Magazine article The Christian Century

Snakes in the Grass

Magazine article The Christian Century

Snakes in the Grass

Article excerpt

I am not squeamish about most animals or insects. I have no inordinate fears of dogs or cats. Bats are not too scary, though I would rather not have one stuck in my hair. Spiders have my respect and are not regarded as cuddly. But snakes are different. Here is where I come closest to an animal phobia.

Snakes strike me as inherently ugly: all whip-body with beady, soulless eyes. They move by slithering, which seems an innately sinister motion. It is also a given that they are under foot, easily hidden in the grass ahead of our tread. For the most part they are quiet, which adds to their menace; when they do make noise it is a hateful hissing.

I am, of course, talking about my subjective response to the creatures. They are, after all, God's creatures, and I am well aware that not everyone finds them sinister or ugly. Here is where the church's diversity of membership rightly and happily comes into play. Let those who appreciate snakes appreciate them (and even keep them as pets if they like). And let those of us who can only warily respect snakes respectfully keep our distance.

For me, one of the advantages of living in the suburban Chicago area is that one does not often encounter snakes. There are surely snakes native to the area, but in over 30 years of living here

I have seen nary a one. I can walk in my backyard with perfect serenity, at least so far as the potentiality of snakes obtains.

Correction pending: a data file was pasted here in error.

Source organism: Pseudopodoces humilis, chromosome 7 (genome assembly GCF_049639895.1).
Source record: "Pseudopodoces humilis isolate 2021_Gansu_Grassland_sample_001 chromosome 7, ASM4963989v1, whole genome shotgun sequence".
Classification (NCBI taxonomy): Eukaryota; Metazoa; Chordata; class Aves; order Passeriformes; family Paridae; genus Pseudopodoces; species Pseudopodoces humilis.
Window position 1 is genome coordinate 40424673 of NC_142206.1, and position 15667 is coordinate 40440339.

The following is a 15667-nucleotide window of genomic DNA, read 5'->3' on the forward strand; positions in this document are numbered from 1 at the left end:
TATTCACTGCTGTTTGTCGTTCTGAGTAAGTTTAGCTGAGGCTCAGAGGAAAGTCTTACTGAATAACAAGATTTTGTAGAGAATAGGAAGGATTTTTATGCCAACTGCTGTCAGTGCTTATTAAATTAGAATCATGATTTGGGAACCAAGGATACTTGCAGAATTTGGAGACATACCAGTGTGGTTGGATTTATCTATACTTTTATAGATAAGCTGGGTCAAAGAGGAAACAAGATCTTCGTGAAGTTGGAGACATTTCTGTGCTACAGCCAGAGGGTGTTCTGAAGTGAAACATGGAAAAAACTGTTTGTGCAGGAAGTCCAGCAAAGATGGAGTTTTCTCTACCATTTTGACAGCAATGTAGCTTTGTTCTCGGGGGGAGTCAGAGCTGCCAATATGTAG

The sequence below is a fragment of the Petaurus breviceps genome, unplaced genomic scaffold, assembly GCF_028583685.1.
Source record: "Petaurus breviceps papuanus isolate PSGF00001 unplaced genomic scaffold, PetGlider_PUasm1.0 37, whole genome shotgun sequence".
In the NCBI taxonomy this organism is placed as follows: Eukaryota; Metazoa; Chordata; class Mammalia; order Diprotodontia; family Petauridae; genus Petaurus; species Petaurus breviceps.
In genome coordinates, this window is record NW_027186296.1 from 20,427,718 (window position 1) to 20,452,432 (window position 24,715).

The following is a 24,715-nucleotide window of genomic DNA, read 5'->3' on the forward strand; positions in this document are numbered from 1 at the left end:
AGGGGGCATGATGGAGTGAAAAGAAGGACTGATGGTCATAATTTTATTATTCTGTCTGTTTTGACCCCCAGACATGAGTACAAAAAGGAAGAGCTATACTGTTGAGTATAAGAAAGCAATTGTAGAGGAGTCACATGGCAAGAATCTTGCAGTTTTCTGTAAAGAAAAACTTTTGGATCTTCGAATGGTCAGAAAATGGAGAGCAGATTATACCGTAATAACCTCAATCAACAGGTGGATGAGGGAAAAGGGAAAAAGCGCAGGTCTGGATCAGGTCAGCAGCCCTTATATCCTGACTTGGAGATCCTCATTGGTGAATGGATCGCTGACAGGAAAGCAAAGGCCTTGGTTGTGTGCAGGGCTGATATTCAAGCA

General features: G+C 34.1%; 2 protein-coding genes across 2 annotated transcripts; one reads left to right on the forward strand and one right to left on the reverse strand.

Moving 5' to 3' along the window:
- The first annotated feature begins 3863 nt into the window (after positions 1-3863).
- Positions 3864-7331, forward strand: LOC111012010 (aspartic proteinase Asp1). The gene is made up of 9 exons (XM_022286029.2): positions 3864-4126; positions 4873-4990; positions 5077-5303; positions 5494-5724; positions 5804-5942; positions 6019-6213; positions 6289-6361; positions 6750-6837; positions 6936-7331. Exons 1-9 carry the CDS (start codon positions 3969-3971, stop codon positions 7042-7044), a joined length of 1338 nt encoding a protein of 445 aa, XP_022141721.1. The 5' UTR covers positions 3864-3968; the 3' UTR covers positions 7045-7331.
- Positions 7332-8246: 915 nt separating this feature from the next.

It was not so where I grew up. On the farm in northwestern Oklahoma we routinely came across snakes, often very close to our houses. One of my earliest memories is of playing outside Grandma Clapp's house on the front porch. Suddenly I saw a rattlesnake, coiled right by the front door. At that moment, Grandma came out of the house, pushing the door open in the snake's face and stepping onto the porch. I anxiously informed her of the snake's presence-relieved it had not struck her--and she soon dispatched it with a garden hoe.

The number-one horror story about snakes in a house involved the Miles family, whose home was built on top of an old prairie dog town bearing the moniker Snake Hill (rattlesnakes love to occupy abandoned prairie dog holes). According to the stories we heard, the Miles place was infested with rattlers, hanging from trees and sometimes even from rafters inside the house. Mrs. Miles prowled the outside grounds with a shotgun, blowing up snakes by the dozen. …

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